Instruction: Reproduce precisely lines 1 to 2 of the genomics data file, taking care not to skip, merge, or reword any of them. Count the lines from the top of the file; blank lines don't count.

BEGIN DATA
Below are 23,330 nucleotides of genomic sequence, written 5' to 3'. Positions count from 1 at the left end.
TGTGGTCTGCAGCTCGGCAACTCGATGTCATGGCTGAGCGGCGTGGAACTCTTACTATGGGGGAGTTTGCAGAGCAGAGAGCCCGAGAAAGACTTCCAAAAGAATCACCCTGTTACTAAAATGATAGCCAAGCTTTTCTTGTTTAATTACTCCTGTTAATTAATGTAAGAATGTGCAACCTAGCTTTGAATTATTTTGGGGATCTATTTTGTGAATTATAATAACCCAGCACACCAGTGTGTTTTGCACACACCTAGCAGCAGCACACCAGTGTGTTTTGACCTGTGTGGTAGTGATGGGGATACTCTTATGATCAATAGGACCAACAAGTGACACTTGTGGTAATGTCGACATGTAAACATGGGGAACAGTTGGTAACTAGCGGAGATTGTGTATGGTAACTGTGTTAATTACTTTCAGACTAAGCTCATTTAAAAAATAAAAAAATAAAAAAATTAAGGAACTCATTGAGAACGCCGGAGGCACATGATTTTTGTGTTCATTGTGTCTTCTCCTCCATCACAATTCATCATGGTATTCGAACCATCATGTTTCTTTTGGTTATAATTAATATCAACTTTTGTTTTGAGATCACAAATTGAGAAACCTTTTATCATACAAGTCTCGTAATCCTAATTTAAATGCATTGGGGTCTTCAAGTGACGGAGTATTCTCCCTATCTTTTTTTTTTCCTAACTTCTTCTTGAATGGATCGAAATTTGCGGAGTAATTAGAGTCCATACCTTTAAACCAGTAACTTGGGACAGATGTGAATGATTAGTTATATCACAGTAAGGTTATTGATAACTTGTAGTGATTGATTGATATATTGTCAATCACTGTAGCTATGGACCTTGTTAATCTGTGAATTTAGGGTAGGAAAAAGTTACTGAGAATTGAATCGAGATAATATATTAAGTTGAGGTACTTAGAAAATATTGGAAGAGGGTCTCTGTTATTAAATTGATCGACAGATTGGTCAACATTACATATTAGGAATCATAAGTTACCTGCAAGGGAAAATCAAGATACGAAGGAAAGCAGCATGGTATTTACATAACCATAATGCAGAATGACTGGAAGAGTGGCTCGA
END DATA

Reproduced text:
Below are 23,330 nucleotides of genomic sequence, written 5' to 3'. Positions count from 1 at the left end.
TGTGGTCTGCAGCTCGGCAACTCGATGTCATGGCTGAGCGGCGTGGAACTCTTACTATGGGGGAGTTTGCAGAGCAGAGAGCCCGAGAAAGACTTCCAAAAGAATCACCCTGTTACTAAAATGATAGCCAAGCTTTTCTTGTTTAATTACTCCTGTTAATTAATGTAAGAATGTGCAACCTAGCTTTGAATTATTTTGGGGATCTATTTTGTGAATTATAATAACCCAGCACACCAGTGTGTTTTGCACACACCTAGCAGCAGCACACCAGTGTGTTTTGACCTGTGTGGTAGTGATGGGGATACTCTTATGATCAATAGGACCAACAAGTGACACTTGTGGTAATGTCGACATGTAAACATGGGGAACAGTTGGTAACTAGCGGAGATTGTGTATGGTAACTGTGTTAATTACTTTCAGACTAAGCTCATTTAAAAAATAAAAAAATAAAAAAATTAAGGAACTCATTGAGAACGCCGGAGGCACATGATTTTTGTGTTCATTGTGTCTTCTCCTCCATCACAATTCATCATGGTATTCGAACCATCATGTTTCTTTTGGTTATAATTAATATCAACTTTTGTTTTGAGATCACAAATTGAGAAACCTTTTATCATACAAGTCTCGTAATCCTAATTTAAATGCATTGGGGTCTTCAAGTGACGGAGTATTCTCCCTATCTTTTTTTTTTCCTAACTTCTTCTTGAATGGATCGAAATTTGCGGAGTAATTAGAGTCCATACCTTTAAACCAGTAACTTGGGACAGATGTGAATGATTAGTTATATCACAGTAAGGTTATTGATAACTTGTAGTGATTGATTGATATATTGTCAATCACTGTAGCTATGGACCTTGTTAATCTGTGAATTTAGGGTAGGAAAAAGTTACTGAGAATTGAATCGAGATAATATATTAAGTTGAGGTACTTAGAAAATATTGGAAGAGGGTCTCTGTTATTAAATTGATCGACAGATTGGTCAACATTACATATTAGGAATCATAAGTTACCTGCAAGGGAAAATCAAGATACGAAGGAAAGCAGCATGGTATTTACATAACCATAATGCAGAATGACTGGAAGAGTGGCTCGA